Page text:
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Ridge Racer (2012) Review


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On 03/17/2012 at 09:10 PM by Nick DiMola

Where'd all the content go?
RECOMMENDATION:

Not Recommended

Upon booting Ridge Racer for the first time, I was a little confused and annoyed. After entering the "Gold Pass" included in the box I found myself waiting on a 550MB DLC download, which was subsequently followed by a day one patch. This however, was only a minor frustration; after all, the Gold Pass was unlocking three tracks and a few vehicles, so the benefits were apparent. It wasn’t until I actually got into the game that the true annoyance set in. As it turns out, the content contained within this Gold Pass was just as substantial as the content on the game's cartridge. Yes, that's right, out of the box Ridge Racer on the Vita offers a mere three tracks. Three. THREE!

"Where did all the content go?" I wondered to myself. Apparently someone at Namco thought it would be for the best to just omit it and sell us the game with micro-transactions after release. This seemingly ignores the core issue where nobody is going to be willing to buy the game without any content to speak of.

Even worse, it's devoid of any sort of real single player quest. You can Spot Race or jump into a Time Trial, but neither is a particularly engaging option. AI controlled racers seem to always have the jump on you, forcing you to fight your way to the front over the course of a race. Don't get me wrong, the core racing mechanics are completely intact and are as solid as ever, allowing you to drift around corners effortlessly building up nitro then slipstream to victory. But racing across six tracks gets old pretty damn fast no matter how great the mechanics or the designs of said tracks.

Signing online, you'll be able to partake in races with some better balance. Since the game is able to match you up with racers of equal skill level, you won't often feel as if you're out of your league. As you play through the few tracks available you'll slowly earn credits that can be used to upgrade your vehicles and compete with better racers. This does put a pretty awful skew on the leaderboards, however, as the racers at the top are working with much better equipment than you likely are. You can eventually compete, but you’ll have to be ok with grinding through the same tracks over and over until you reach their level.

Despite my leaderboards complaint, the online experience proved smooth most of the time, though I did encounter some issues getting into races. I'm not sure if this was due to a small player pool or a greater issue with the online matchmaking.

Sadly, I'm not sure there's much more that can be said of Ridge Racer – it's devoid of notable content. After just a few hours I was sick of the tracks available, and it didn't help knowing that I could just boot up my 3DS and take the superior Ridge Racer 3D for a spin. While the core mechanics are solid and the gameplay is as great as ever, you need tracks to race in, especially if the game features an element of RPG progression. Avoid this product; it's an affront to gamers and undeserving of your hard earned cash.

Review Policy

In our reviews, we'll try not to bore you with minutiae of a game. Instead, we'll outline what makes the game good or bad, and focus on telling you whether or not it is worth your time as opposed to what button makes you jump.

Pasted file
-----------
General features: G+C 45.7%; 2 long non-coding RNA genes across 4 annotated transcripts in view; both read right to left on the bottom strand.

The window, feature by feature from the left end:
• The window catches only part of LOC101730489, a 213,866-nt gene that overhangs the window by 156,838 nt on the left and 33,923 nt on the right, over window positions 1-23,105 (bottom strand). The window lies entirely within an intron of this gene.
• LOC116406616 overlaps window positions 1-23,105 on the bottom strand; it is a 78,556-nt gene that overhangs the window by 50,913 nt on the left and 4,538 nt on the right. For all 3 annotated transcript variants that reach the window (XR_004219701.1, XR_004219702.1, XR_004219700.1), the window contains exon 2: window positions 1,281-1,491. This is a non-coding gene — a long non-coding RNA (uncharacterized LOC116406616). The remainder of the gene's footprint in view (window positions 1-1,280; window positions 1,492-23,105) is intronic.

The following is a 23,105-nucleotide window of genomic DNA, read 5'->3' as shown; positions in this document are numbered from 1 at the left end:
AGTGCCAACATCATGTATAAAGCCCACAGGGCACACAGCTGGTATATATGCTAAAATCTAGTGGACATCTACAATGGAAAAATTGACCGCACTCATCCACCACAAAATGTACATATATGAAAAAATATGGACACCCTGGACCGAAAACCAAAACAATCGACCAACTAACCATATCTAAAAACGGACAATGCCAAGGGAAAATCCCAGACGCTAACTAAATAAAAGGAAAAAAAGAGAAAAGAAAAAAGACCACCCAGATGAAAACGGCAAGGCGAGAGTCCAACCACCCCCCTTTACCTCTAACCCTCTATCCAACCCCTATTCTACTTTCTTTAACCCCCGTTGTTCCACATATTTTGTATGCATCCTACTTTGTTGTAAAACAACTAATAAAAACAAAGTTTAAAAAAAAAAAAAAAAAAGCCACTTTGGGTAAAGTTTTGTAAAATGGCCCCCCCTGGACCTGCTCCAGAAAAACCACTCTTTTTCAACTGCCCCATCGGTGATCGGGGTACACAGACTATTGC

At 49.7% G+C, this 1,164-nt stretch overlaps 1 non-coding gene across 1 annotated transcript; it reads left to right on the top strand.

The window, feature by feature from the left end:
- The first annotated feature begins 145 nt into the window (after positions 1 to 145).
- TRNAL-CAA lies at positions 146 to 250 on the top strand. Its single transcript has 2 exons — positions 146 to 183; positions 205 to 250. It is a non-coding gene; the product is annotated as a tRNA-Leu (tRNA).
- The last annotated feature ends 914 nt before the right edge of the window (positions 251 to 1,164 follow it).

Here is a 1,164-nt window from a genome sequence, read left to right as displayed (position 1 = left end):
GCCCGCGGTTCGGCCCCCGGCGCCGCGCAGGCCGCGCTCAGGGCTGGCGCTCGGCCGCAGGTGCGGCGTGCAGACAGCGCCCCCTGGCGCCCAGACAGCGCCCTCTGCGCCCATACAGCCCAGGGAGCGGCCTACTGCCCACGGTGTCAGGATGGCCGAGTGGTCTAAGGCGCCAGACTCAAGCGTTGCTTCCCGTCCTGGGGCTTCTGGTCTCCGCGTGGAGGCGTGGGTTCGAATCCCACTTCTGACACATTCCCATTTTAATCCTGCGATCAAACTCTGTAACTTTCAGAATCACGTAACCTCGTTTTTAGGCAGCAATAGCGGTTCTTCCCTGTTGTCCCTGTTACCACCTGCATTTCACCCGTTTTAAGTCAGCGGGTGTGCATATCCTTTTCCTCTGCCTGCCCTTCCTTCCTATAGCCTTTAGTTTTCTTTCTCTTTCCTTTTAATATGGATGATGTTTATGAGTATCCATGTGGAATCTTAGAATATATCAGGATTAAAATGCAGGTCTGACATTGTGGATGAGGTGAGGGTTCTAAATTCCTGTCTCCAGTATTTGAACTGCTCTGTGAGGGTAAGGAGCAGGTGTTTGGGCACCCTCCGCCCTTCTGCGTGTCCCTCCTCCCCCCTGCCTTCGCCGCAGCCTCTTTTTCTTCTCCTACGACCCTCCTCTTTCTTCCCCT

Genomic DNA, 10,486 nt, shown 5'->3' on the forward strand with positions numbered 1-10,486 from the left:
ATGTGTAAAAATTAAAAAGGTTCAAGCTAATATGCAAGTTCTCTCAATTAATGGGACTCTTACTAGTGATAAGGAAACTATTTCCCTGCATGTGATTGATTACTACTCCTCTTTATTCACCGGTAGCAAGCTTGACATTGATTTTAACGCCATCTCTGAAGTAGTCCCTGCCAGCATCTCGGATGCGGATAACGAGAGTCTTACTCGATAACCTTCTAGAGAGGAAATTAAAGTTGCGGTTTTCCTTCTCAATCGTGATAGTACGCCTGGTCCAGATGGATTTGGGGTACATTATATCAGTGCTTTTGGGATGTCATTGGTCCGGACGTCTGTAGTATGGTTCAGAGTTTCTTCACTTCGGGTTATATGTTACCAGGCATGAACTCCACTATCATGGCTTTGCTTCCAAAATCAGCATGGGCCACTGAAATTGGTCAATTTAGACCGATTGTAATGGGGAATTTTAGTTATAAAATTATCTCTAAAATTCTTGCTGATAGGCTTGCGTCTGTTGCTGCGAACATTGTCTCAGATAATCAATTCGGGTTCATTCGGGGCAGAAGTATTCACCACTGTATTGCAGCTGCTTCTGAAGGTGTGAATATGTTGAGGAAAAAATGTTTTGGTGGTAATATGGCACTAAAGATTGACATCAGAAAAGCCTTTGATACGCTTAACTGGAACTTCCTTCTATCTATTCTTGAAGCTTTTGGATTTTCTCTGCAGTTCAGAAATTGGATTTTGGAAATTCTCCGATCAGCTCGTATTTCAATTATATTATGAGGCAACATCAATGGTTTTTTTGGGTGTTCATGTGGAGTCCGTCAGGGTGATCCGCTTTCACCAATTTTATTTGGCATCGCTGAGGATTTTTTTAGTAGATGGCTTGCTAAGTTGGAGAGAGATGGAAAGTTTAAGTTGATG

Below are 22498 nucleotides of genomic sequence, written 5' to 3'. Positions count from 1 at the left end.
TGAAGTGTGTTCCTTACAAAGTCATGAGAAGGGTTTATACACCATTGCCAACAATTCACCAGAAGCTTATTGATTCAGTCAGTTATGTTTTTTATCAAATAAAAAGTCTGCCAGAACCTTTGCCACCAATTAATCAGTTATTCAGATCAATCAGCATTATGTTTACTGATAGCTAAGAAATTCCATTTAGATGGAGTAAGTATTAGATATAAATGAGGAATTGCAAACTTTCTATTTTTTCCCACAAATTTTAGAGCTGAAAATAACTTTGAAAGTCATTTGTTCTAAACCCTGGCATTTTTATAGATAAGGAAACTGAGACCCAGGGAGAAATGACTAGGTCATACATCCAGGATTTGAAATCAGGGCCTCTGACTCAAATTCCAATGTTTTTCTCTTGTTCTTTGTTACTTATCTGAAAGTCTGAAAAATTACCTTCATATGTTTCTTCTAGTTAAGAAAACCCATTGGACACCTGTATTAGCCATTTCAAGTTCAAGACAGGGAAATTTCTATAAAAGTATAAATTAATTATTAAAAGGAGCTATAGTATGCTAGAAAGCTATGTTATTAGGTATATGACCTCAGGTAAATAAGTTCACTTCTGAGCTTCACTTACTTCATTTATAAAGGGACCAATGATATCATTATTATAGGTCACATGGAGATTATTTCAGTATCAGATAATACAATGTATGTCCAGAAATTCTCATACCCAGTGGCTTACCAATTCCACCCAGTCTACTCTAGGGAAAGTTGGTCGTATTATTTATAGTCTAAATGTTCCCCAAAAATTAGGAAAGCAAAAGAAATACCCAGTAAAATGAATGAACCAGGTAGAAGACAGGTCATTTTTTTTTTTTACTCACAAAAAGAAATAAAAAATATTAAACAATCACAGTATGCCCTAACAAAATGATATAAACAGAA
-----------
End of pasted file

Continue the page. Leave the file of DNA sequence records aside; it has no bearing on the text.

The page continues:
We use a five-star rating system with intervals of .5. Below is an outline of what each score generally means:


All games that receive this score are standout games in their genre. All players should seek a way to play this game. While the score doesn't equate to perfection, it's the best any game could conceivably do.


These are above-average games that most players should consider purchasing. Nearly everyone will enjoy the game and given the proper audience, some may even love these games.


This is our middle-of-the-road ranking. Titles that receive three stars may not make a strong impression on the reviewer in either direction. These games may have some faults and some strong points but they average out to be a modest title that is at least worthy of rental for most.


Games that are awarded two stars are below average titles. Good ideas may be present, but execution is poor and many issues hinder the experience.


Though functional, a game that receives this score has major issues. There are little to no redeeming qualities and should be avoided by nearly all players.


A game that gets this score is fundamentally broken and should be avoided by everyone.


 

Comments

Matt McLennan Staff Alumnus

03/18/2012 at 12:38 PM

Say it all with me now everyone:

RIDGE RACER!!

Angelo Grant Staff Writer

03/18/2012 at 05:59 PM

So, if I'm reading this correctly, you pay full price for a game that contains next to nothing, but they expect you to buy a ton of DLC in order to make it a complete package?

Man I didn't even buy this game and that pisses me of!

Nick DiMola Director

03/18/2012 at 08:31 PM

If you can believe it, it's worse than that. There is no DLC right now, so they can't even nickel and dime you. I have no idea what the hell they were thinking with this game. I know what I'm thinking - this should've been delayed.

Esteban Cuevas Staff Alumnus

03/19/2012 at 02:07 PM

Devil's avocado - the first Ridge Racer for the PS1 didn't have much on the disc either.

Nick DiMola Director

03/19/2012 at 02:17 PM

True, but it was a much different time. Games sold on tech back then - that's not true these days. If they wanted to release in this fashion, the core game should've been free and people could augment their experience how they saw fit with DLC (aka, free-to-play model).

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